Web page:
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(credit: Sarah Ross/CC)

What do we want? Control!

Control and freedom of choice are important to us, and we are prepared to pay real money for it. But things are not always that simple…

‘A la carte’ — a posh French phrase that implies something that is bespoke, something that is tailored to our specific preferences. It means that we can choose. The term stems from the pleasant world of gastronomy, where restaurants often offer a set menu on the one hand, and a wide range of starters, main courses, second courses, desserts and goodness knows what more, on the other hand.

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Choice doesn’t come cheap (image: Alpha/CC)

Paying for control

We are willing to pay for control. Not just in restaurants,

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They paid for our control with their lives (image: Stephen Curry/CC)

Good council is worth (more than) money

The researchers wanted to test whether people would make a sacrifice to be the choosers, rather than to delegate a choice in the face of potential losses and gains. The task they set in the experiment was straightforward. Participants were repeatedly presented with a pair of shapes, one of which was ‘better’ than the other. In one version of the task, making the right choice resulted in a gain of £10 and the wrong choice in no gain. In the other version, the right choice produced no loss, and the wrong choice a loss of £10.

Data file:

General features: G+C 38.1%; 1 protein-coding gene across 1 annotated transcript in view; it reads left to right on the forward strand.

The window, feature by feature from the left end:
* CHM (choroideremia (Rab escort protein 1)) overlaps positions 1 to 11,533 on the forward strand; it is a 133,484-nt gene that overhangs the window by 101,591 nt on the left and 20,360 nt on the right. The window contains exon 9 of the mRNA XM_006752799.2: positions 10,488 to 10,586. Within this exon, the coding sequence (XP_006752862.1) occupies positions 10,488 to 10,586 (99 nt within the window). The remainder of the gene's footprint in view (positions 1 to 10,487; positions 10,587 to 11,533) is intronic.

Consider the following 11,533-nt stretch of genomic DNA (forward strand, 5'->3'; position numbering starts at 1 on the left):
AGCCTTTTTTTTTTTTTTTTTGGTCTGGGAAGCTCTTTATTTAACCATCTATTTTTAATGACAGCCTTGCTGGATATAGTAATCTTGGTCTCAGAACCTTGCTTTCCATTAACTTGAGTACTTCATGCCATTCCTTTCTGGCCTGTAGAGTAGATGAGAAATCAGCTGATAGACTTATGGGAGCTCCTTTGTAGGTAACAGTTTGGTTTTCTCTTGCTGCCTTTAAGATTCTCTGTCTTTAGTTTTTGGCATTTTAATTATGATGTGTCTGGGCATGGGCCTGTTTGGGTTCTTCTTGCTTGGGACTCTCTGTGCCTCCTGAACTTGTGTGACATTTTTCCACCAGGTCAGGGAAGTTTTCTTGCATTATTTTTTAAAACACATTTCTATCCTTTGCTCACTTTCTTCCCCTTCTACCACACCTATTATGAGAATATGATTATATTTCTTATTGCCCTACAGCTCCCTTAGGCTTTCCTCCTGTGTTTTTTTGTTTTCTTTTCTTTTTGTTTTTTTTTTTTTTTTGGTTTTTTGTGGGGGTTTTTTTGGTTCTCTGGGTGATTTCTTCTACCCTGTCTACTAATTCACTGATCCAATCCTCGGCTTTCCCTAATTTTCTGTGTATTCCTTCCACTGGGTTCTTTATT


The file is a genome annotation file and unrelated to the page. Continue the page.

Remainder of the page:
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Back to reality

Before we project the findings of this study onto the real world, it is important to recognize an important constraint. The participants made their sacrifices out of future gains — none of them gave up any of their own money in the experiment. Furthermore, even those who ended up with a negative balance at the end were paid a positive amount in compensation.

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Source: YouGov survey, August 20, 2016 — via Eric Kaufmann

Written by

Accidental behavioural economist in search of wisdom. Uses insights from (behavioural) economics in organization development. On Twitter as @koenfucius

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